Unaware or indifferent of the government ban on swimming in the city’s beaches on Valentine’s Day, residents came out in droves to visit Sea View Beach on Sunday.
On Friday night, the provincial government had released a notification declaring the imposition of Section 144 of the Code of Criminal Procedure to ban swimming on Sunday, February 14, as it feared loss of human lives from the ‘high tides’.
However, Clifton beach was packed on Valentine’s Day, with several residents indulging in swimming without being stopped from the on-duty authorities.
What’s the beach without swimming?
Despite the afternoon chill, Sohail and his friends were busy playing games inside the water. When asked about knowledge regarding the ban, he said neither he nor his friends had any idea about the government notification. A friend of Sohail’s commented that there’s no point coming to the beach if one does not swim.
Another swimmer, Yasir Iqbal, who is visiting from Lahore, claimed he had no idea of the ban. When informed about the prohibition, he said “How can thousands of people come to the beach and not swim in the sea. And that too on a weekend?”
A lifeguard at the beach, Muhammad Jameel, also had no idea of any swimming ban. He said, “I have been performing my duty [at Tower 9] since morning and keeping a close watch on the swimmers.”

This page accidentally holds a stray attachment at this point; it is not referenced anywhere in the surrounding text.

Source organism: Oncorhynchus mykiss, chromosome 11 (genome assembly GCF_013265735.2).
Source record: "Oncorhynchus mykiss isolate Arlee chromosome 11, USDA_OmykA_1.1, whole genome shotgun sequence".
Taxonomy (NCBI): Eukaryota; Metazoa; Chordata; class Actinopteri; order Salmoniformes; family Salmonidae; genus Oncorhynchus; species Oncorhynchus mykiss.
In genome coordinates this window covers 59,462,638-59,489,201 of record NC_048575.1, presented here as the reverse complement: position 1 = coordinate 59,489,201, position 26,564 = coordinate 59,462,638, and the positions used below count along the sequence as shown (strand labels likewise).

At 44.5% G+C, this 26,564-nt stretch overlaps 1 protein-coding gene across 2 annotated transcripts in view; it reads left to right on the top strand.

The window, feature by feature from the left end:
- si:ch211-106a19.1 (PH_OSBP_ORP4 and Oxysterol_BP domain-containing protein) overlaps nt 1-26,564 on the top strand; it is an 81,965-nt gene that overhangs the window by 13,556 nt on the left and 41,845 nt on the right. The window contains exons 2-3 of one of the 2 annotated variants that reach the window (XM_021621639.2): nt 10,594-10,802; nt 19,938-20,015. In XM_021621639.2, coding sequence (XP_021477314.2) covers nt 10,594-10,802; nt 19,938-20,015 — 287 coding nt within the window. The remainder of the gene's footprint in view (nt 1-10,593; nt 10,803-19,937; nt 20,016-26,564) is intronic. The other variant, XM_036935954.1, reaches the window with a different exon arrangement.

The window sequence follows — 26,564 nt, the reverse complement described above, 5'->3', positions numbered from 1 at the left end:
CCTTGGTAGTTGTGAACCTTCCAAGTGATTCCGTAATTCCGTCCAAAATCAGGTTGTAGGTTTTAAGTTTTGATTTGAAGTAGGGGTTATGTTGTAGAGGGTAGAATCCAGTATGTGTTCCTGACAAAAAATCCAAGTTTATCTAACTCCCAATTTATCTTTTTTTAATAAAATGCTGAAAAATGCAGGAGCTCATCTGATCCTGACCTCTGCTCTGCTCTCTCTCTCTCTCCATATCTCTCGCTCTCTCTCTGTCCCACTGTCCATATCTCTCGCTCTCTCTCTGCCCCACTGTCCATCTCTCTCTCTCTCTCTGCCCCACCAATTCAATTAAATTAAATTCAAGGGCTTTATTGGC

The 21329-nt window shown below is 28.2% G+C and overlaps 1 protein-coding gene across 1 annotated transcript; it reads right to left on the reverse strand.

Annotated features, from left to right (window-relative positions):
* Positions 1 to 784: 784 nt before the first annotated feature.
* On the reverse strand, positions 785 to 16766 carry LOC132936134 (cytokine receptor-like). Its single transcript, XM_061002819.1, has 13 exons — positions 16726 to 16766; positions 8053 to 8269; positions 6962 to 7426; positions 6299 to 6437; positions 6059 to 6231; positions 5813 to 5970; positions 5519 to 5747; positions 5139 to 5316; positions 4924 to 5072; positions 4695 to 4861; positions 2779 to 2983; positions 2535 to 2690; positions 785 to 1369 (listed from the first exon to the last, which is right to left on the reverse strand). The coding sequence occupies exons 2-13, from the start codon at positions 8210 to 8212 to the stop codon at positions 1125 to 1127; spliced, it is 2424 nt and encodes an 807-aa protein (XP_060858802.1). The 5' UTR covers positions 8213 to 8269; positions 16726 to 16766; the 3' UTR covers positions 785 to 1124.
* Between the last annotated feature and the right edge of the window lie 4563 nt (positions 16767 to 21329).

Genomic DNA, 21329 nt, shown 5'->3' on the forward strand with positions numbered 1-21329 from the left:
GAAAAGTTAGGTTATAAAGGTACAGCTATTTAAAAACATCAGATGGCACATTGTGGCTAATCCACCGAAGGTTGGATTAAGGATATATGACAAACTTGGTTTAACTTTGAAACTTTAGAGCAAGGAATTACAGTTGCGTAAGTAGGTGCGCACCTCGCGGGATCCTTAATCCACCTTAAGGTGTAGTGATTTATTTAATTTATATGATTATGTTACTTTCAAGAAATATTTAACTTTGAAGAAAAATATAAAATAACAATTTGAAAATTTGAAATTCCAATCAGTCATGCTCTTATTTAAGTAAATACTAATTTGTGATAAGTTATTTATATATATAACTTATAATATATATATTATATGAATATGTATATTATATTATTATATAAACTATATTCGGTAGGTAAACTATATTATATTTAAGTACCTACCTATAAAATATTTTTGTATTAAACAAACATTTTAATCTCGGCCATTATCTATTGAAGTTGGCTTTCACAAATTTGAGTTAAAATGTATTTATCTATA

‘We don’t want to hurt them’
A policeman standing near the police mobile at the beach said they have done all they can to stop people from swimming, but most of the visitors are not listening to them. “We cannot hurt people by baton-charging them for fear of public backlash,” said Head Constable Abdul Kareem. He explained that they are here to stop people from going into deep water as most people are ‘charged’ on Valentine’s Day and may venture farther than they can handle.
Win some, lose some
Muhammad Pervaiz, a balloon vendor at Schon Circle, said last year till the afternoon of February 14, he had sold 300 heart-shaped balloons but this time he could only sell 35 pieces. He was confused about the reason behind the low sales. “It could be that people have stopped loving each other,” he said.
Another balloon vendor, Muhammad Faisal, said he took a loan of Rs30,000 to buy heart-shaped balloons to sell on February 14. At around evening time, he seemed satisfied as he had sold almost all the balloons, and returned the loan after a profit of Rs4,000.
Published in The Express Tribune, February 15th, 2016.